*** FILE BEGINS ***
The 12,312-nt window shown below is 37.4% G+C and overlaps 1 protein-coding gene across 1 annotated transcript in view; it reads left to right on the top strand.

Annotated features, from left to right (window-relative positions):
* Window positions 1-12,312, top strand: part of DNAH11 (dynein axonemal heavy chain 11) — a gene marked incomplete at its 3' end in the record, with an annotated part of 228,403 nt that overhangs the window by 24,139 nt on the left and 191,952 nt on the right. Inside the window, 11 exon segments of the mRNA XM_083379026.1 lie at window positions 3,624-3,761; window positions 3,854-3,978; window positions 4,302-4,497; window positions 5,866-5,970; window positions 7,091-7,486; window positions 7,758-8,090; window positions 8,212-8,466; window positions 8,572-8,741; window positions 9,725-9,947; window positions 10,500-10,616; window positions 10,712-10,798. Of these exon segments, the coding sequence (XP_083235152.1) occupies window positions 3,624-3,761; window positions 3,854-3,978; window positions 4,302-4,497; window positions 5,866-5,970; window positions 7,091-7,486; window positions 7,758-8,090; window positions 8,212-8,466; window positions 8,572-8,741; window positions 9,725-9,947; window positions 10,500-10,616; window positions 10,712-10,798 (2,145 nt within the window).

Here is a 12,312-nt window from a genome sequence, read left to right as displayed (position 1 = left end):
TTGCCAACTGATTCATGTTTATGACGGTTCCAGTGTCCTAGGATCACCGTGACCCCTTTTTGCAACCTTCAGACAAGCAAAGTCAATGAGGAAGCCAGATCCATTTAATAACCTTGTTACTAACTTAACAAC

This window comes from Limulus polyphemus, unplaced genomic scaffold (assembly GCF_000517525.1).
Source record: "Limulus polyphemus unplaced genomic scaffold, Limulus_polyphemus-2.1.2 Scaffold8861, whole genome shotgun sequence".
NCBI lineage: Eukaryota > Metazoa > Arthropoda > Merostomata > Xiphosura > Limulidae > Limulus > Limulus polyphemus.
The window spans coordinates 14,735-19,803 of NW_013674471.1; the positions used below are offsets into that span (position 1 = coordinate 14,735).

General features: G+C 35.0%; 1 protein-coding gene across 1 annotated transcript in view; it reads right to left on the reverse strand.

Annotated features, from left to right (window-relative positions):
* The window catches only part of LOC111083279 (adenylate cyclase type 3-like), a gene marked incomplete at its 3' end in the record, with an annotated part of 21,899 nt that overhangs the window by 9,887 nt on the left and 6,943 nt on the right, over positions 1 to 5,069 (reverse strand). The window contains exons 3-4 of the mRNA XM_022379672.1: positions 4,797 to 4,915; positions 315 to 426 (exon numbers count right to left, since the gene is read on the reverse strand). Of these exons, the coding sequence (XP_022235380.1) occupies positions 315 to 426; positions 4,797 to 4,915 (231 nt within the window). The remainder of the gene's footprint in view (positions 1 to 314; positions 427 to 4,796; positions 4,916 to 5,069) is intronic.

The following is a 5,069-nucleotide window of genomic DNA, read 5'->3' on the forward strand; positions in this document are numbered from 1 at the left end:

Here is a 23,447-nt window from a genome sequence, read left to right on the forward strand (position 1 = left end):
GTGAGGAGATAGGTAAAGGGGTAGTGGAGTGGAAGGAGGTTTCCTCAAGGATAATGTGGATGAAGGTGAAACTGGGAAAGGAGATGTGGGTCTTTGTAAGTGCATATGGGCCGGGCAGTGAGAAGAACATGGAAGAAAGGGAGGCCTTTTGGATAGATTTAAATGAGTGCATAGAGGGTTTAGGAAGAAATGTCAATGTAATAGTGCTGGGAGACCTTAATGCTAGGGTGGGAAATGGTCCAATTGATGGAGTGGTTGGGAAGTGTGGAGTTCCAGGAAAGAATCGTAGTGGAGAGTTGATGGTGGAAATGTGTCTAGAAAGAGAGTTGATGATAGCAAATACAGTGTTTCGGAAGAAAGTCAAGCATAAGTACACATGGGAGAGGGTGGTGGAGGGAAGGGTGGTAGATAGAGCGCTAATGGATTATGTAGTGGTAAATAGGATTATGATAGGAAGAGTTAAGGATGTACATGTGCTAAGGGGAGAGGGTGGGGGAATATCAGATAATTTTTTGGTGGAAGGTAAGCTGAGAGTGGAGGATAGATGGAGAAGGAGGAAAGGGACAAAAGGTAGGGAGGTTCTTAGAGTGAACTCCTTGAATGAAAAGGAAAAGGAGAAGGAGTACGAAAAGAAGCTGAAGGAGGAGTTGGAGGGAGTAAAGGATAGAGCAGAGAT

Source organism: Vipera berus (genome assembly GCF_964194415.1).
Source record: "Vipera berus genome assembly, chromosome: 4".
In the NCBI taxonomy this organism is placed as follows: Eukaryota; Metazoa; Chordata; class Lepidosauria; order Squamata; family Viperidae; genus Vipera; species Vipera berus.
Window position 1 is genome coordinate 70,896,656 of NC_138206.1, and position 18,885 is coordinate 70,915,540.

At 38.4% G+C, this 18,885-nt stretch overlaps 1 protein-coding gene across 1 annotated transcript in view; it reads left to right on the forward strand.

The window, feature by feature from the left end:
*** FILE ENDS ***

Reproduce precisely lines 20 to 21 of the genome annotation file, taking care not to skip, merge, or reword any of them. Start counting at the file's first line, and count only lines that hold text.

At 38.4% G+C, this 18,885-nt stretch overlaps 1 protein-coding gene across 1 annotated transcript in view; it reads left to right on the forward strand.

The window, feature by feature from the left end: